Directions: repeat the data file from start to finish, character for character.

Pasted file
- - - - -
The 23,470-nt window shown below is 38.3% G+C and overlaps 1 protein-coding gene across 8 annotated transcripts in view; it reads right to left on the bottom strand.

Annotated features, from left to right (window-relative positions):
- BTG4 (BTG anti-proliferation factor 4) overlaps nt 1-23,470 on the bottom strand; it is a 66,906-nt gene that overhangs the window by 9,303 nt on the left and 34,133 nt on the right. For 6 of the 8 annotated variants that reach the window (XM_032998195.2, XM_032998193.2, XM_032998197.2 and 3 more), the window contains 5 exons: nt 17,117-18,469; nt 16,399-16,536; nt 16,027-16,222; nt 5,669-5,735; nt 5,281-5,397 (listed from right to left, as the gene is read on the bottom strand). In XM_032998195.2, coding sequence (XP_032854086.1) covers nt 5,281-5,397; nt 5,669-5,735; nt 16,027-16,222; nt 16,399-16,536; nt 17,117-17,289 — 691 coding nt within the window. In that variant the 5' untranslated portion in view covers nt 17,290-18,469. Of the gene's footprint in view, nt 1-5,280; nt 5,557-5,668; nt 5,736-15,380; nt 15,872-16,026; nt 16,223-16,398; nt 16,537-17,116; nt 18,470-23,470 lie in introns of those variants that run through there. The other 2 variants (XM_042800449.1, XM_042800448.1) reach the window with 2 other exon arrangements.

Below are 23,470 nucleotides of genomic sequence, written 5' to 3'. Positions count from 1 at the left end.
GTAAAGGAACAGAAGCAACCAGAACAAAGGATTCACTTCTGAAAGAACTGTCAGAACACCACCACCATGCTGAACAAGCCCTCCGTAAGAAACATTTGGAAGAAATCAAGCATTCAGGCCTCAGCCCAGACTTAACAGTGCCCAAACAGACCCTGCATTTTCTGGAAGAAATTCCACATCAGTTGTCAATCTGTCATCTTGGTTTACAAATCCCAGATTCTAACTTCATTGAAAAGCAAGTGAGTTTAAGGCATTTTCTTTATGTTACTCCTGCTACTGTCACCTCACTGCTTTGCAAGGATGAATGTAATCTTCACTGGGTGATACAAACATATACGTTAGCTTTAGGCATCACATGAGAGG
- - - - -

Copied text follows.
The 23,470-nt window shown below is 38.3% G+C and overlaps 1 protein-coding gene across 8 annotated transcripts in view; it reads right to left on the bottom strand.

Annotated features, from left to right (window-relative positions):
- BTG4 (BTG anti-proliferation factor 4) overlaps nt 1-23,470 on the bottom strand; it is a 66,906-nt gene that overhangs the window by 9,303 nt on the left and 34,133 nt on the right. For 6 of the 8 annotated variants that reach the window (XM_032998195.2, XM_032998193.2, XM_032998197.2 and 3 more), the window contains 5 exons: nt 17,117-18,469; nt 16,399-16,536; nt 16,027-16,222; nt 5,669-5,735; nt 5,281-5,397 (listed from right to left, as the gene is read on the bottom strand). In XM_032998195.2, coding sequence (XP_032854086.1) covers nt 5,281-5,397; nt 5,669-5,735; nt 16,027-16,222; nt 16,399-16,536; nt 17,117-17,289 — 691 coding nt within the window. In that variant the 5' untranslated portion in view covers nt 17,290-18,469. Of the gene's footprint in view, nt 1-5,280; nt 5,557-5,668; nt 5,736-15,380; nt 15,872-16,026; nt 16,223-16,398; nt 16,537-17,116; nt 18,470-23,470 lie in introns of those variants that run through there. The other 2 variants (XM_042800449.1, XM_042800448.1) reach the window with 2 other exon arrangements.

Below are 23,470 nucleotides of genomic sequence, written 5' to 3'. Positions count from 1 at the left end.
GTAAAGGAACAGAAGCAACCAGAACAAAGGATTCACTTCTGAAAGAACTGTCAGAACACCACCACCATGCTGAACAAGCCCTCCGTAAGAAACATTTGGAAGAAATCAAGCATTCAGGCCTCAGCCCAGACTTAACAGTGCCCAAACAGACCCTGCATTTTCTGGAAGAAATTCCACATCAGTTGTCAATCTGTCATCTTGGTTTACAAATCCCAGATTCTAACTTCATTGAAAAGCAAGTGAGTTTAAGGCATTTTCTTTATGTTACTCCTGCTACTGTCACCTCACTGCTTTGCAAGGATGAATGTAATCTTCACTGGGTGATACAAACATATACGTTAGCTTTAGGCATCACATGAGAGG